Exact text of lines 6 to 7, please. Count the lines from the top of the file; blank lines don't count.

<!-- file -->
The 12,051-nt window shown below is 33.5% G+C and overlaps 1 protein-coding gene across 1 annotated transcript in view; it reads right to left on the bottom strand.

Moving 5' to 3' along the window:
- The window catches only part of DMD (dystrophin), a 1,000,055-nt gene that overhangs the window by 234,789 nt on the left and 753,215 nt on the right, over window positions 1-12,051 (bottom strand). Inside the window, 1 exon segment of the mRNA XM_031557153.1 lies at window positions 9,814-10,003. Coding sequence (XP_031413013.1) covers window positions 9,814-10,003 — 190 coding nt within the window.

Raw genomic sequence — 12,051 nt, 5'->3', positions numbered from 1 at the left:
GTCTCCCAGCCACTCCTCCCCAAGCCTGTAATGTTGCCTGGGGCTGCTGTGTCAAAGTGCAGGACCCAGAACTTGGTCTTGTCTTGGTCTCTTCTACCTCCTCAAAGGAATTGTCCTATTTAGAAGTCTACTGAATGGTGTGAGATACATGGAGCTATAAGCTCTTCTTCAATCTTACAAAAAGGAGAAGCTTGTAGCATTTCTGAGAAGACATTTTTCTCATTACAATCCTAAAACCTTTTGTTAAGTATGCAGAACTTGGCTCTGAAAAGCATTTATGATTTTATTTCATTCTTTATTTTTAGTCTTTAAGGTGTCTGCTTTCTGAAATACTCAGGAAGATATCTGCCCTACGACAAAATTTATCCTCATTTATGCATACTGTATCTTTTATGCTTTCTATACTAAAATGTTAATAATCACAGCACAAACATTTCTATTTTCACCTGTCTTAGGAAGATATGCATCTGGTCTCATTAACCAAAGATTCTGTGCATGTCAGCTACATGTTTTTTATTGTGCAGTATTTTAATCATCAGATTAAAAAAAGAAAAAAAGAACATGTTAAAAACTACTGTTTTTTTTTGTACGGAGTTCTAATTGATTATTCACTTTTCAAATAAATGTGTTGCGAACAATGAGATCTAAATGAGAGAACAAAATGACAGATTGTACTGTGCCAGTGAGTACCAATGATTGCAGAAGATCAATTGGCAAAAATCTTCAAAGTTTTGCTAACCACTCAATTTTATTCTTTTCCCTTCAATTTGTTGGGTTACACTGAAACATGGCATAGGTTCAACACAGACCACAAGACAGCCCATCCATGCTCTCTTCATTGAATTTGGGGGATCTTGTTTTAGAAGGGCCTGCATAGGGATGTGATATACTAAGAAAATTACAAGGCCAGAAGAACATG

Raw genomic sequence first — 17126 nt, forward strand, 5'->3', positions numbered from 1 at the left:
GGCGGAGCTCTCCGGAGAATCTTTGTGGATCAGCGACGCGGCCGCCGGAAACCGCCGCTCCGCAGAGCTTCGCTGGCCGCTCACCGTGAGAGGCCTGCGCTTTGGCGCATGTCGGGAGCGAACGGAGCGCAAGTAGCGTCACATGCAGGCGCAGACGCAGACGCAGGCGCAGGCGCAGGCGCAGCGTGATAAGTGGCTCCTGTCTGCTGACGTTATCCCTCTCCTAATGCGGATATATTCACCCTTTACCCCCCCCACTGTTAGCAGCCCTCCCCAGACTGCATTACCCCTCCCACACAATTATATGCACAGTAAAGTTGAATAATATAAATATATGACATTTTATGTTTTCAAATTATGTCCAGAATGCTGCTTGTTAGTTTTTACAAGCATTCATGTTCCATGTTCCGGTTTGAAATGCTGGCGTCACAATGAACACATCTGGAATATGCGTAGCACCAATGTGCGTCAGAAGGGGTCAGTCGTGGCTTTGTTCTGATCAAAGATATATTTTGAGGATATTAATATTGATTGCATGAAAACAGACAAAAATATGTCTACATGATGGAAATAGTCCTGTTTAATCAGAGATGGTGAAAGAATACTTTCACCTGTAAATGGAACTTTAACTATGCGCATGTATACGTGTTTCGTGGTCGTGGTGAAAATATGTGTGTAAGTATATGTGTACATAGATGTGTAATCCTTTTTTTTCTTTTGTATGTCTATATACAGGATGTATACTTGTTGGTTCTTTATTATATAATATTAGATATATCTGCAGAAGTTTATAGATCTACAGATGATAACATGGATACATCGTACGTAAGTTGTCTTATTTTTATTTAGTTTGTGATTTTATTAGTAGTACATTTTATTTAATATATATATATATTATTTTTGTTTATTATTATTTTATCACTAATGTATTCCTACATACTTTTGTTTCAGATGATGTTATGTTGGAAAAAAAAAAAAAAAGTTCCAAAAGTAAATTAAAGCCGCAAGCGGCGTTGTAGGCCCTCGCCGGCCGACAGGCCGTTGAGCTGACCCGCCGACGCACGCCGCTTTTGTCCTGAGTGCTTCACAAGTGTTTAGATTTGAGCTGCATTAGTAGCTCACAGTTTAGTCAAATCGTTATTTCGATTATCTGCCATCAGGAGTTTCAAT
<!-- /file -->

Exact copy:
Raw genomic sequence first — 17126 nt, forward strand, 5'->3', positions numbered from 1 at the left:
GGCGGAGCTCTCCGGAGAATCTTTGTGGATCAGCGACGCGGCCGCCGGAAACCGCCGCTCCGCAGAGCTTCGCTGGCCGCTCACCGTGAGAGGCCTGCGCTTTGGCGCATGTCGGGAGCGAACGGAGCGCAAGTAGCGTCACATGCAGGCGCAGACGCAGACGCAGGCGCAGGCGCAGGCGCAGCGTGATAAGTGGCTCCTGTCTGCTGACGTTATCCCTCTCCTAATGCGGATATATTCACCCTTTACCCCCCCCACTGTTAGCAGCCCTCCCCAGACTGCATTACCCCTCCCACACAATTATATGCACAGTAAAGTTGAATAATATAAATATATGACATTTTATGTTTTCAAATTATGTCCAGAATGCTGCTTGTTAGTTTTTACAAGCATTCATGTTCCATGTTCCGGTTTGAAATGCTGGCGTCACAATGAACACATCTGGAATATGCGTAGCACCAATGTGCGTCAGAAGGGGTCAGTCGTGGCTTTGTTCTGATCAAAGATATATTTTGAGGATATTAATATTGATTGCATGAAAACAGACAAAAATATGTCTACATGATGGAAATAGTCCTGTTTAATCAGAGATGGTGAAAGAATACTTTCACCTGTAAATGGAACTTTAACTATGCGCATGTATACGTGTTTCGTGGTCGTGGTGAAAATATGTGTGTAAGTATATGTGTACATAGATGTGTAATCCTTTTTTTTCTTTTGTATGTCTATATACAGGATGTATACTTGTTGGTTCTTTATTATATAATATTAGATATATCTGCAGAAGTTTATAGATCTACAGATGATAACATGGATACATCGTACGTAAGTTGTCTTATTTTTATTTAGTTTGTGATTTTATTAGTAGTACATTTTATTTAATATATATATATATTATTTTTGTTTATTATTATTTTATCACTAATGTATTCCTACATACTTTTGTTTCAGATGATGTTATGTTGGAAAAAAAAAAAAAAAGTTCCAAAAGTAAATTAAAGCCGCAAGCGGCGTTGTAGGCCCTCGCCGGCCGACAGGCCGTTGAGCTGACCCGCCGACGCACGCCGCTTTTGTCCTGAGTGCTTCACAAGTGTTTAGATTTGAGCTGCATTAGTAGCTCACAGTTTAGTCAAATCGTTATTTCGATTATCTGCCATCAGGAGTTTCAAT